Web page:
How to Use Crowdfunding to Generate Major PR Buzz
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Many entrepreneurs raising money through crowdsourcing sites such as Kickstarter and Indiegogo think in terms of launching the campaign, generating lots of press and then hoping the press gets people to sign up and fund the campaign. There’s nothing wrong with this strategy, but smart startups take it a step further and leverage their fundraising success as a PR event in and of itself. Not only can this impact the crowdfunding campaign itself, but it also sets the stage for securing sales outside of crowdfunding as well as follow-on investment funding.
Here’s how five startups took advantage of their crowdfunding success to generate PR buzz with major media outlets:
1. LIV Swiss Watches
“We pre-sold 500 watches during our campaign,” says Esti Chazanow, LIV's co-founder and brand manager. “Our campaign was fully funded within the first 11 hours and we received close to $200,000 in total pledges. We are the most backed Swiss watch project on Kickstarter to date!”
Media coverage in major outlets soon followed.
Airing is a cordless, hoseless micro-CPAP device for those suffering from sleep apnea. It launched an Indiegogo campaign in June 2015 and raised more than $1.1 million for the development of a prototype from 11,750 backers. The 1,000 percent plus subscription led to positive press in the Boston Globe, CBS Marketwatch and Huffington Post.
3. Foot Flops
Foot Flops launched a Kickstarter campaign in September 2015 with the goal of raising $40,000. Some local press came immediately. However, after Foot Flops surpassed its goal in only a few days the company’s PR firm Sublime Public Relations used that legitimacy to land national PR in Esquire and The New York Times. Since the campaign wasn’t over, Foot Flops went on to raise almost $180,000 from 2,792 backers and became the top Kickstarter campaign in October.
NanoHold allows you to stick your smartphone on nearly any surface. The founders ran campaigns on both Kickstarter and Indiegogo, figuring if they could sell 600 units on each site for $5 apiece, this would be enough to validate the idea. Instead, they exceeded expectations by more than 500 percent on both sites, selling more than 6,000 units and raising $30,000. This led to TV coverage locally, as well as national coverage on CNET and CBS Marketwatch.
5. Zikto Walk
You may think there are too many fitness trackers out there already, but the Zikto Walk comes with a twist. In addition to tracking basics such as steps, calories burned and sleep time, it also analyzes your walking posture and tells you when you need to straighten up. A correct posture can help those with scoliosis or chronic back pain, and also helps project an appearance of confidence. Zikto raised $50,000 within the first 24 hours of its Kickstarter campaign and garnered media attention from VentureBeat, The Wall Street Journal and TechinAsia.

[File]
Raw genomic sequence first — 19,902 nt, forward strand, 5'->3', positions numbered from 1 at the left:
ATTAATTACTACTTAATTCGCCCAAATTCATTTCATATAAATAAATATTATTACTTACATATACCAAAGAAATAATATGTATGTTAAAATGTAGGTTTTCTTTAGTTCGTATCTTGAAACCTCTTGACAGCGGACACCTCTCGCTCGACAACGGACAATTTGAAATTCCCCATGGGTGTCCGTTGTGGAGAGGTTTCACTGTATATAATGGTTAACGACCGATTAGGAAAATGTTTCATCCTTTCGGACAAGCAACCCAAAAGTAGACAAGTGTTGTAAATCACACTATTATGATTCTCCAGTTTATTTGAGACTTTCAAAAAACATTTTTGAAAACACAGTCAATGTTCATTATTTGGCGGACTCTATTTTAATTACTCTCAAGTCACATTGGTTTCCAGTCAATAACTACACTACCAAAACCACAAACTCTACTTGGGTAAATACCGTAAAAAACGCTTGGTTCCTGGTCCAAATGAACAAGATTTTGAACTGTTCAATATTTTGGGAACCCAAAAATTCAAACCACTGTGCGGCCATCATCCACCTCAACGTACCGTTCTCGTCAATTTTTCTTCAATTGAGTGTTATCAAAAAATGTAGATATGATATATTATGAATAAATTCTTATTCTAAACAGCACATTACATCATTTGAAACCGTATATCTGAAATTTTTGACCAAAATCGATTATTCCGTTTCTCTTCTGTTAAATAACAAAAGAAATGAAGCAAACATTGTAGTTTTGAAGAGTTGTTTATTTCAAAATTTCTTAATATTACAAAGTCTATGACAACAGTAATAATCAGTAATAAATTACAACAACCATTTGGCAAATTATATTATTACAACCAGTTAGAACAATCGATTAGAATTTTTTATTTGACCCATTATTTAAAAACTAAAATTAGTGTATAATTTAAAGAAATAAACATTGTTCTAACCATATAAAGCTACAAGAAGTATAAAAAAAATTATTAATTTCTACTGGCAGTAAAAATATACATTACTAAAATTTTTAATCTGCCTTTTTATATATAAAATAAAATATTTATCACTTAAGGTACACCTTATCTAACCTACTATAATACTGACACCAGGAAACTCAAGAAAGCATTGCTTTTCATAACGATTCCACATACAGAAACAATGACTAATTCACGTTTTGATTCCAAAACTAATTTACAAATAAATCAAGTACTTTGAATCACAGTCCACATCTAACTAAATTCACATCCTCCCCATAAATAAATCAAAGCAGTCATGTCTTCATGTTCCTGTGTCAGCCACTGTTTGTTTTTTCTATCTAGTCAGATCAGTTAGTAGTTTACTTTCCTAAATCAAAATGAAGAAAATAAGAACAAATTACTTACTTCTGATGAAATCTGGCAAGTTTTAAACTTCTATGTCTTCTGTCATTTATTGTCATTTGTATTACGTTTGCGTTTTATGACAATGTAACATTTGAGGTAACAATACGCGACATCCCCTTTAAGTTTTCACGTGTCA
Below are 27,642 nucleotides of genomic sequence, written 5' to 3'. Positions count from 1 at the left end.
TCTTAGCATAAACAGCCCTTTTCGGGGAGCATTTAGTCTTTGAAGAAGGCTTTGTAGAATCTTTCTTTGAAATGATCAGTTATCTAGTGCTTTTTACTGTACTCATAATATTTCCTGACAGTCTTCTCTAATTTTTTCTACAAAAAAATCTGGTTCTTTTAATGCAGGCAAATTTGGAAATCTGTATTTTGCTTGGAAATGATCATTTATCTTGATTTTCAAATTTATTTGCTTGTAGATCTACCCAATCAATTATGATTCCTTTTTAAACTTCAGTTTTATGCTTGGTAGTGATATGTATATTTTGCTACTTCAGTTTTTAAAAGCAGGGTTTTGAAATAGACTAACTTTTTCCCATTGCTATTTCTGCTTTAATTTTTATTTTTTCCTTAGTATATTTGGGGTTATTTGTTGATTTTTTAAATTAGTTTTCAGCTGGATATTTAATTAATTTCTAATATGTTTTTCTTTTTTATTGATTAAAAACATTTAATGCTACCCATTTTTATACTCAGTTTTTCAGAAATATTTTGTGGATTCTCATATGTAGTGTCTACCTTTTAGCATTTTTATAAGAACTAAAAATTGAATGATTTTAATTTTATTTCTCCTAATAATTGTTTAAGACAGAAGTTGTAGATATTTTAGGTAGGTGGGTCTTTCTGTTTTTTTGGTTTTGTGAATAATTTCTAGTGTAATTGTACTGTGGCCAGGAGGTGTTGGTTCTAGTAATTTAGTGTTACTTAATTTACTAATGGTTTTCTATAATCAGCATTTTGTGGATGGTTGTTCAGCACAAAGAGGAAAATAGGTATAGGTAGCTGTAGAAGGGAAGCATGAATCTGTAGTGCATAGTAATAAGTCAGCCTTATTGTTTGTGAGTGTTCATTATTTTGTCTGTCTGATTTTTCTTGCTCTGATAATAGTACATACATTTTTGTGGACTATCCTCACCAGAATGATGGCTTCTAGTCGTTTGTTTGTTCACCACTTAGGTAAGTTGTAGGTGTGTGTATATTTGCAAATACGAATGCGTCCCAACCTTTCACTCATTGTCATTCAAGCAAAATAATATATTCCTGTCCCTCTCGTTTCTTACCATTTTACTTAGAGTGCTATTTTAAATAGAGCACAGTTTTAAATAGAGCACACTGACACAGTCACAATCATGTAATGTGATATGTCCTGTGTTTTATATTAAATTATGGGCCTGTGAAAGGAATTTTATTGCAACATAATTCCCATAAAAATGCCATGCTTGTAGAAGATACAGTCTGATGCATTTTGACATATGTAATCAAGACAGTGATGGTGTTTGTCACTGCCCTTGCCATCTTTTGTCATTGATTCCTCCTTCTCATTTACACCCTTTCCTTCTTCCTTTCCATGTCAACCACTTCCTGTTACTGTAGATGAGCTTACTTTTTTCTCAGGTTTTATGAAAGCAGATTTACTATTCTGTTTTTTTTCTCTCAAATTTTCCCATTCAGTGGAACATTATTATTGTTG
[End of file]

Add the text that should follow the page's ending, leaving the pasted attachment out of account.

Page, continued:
Almost all of these startups targeted both local and national press during their campaigns. In some cases, it was small, local press that led to larger press opportunities. This is a tactic author Ryan Holiday details in his bestselling book Trust Me, I'm Lying: Confessions of a Media Manipulator. Local press can be an easier target, since they want to root for the hometown hero. Once you land local press you can use that to pitch the press a level up, and so on until you’re pitching well known, national publications.
While I wouldn’t discourage companies from pitching major media outlets before raising funding, it becomes substantially easier after raising more than $500,000, and especially after raising $1 million. At this level the journalist being pitched knows he or she is dealing with a company that has real consumer validation and is going somewhere (only 150 Kickstarter campaigns have ever raised more than $1 million).
When you pitch the media to cover your startup, keep these tips in mind:
1. Contact the right journalist at the right time. Get to know the journalist before pitching. Make sure he or she hasn’t recently written a similar article to the one you’re pitching.
2. Keep it clear and concise. A journalist may receive up to 50 pitches per day. Break your email pitch into two parts: the short pitch, and additional detail. Make it obvious the journalist only needs to read the second part if the first part is of interest.
3. Make it easy. Provide quotes, data, links, names, titles, etc. in your initial email. The more the journalist has to follow up with you to get the necessary information, the less chance you’ll make it into an article. Help the journalist do his or her job and you both win.
4. Follow up after a week, and only once. Unless he or she asks you to, pestering a journalist is a sure way to get ignored. If you don’t get a positive response within a few days, follow up once, and if you don’t receive an answer after this, focus your efforts elsewhere. The journalist may have decided not to write the article with your company mentioned in it, or may be waiting for responses from five other sources or is on vacation. There’s a very small chance he or she forgot about you or missed your email, so follow up once, then let it go.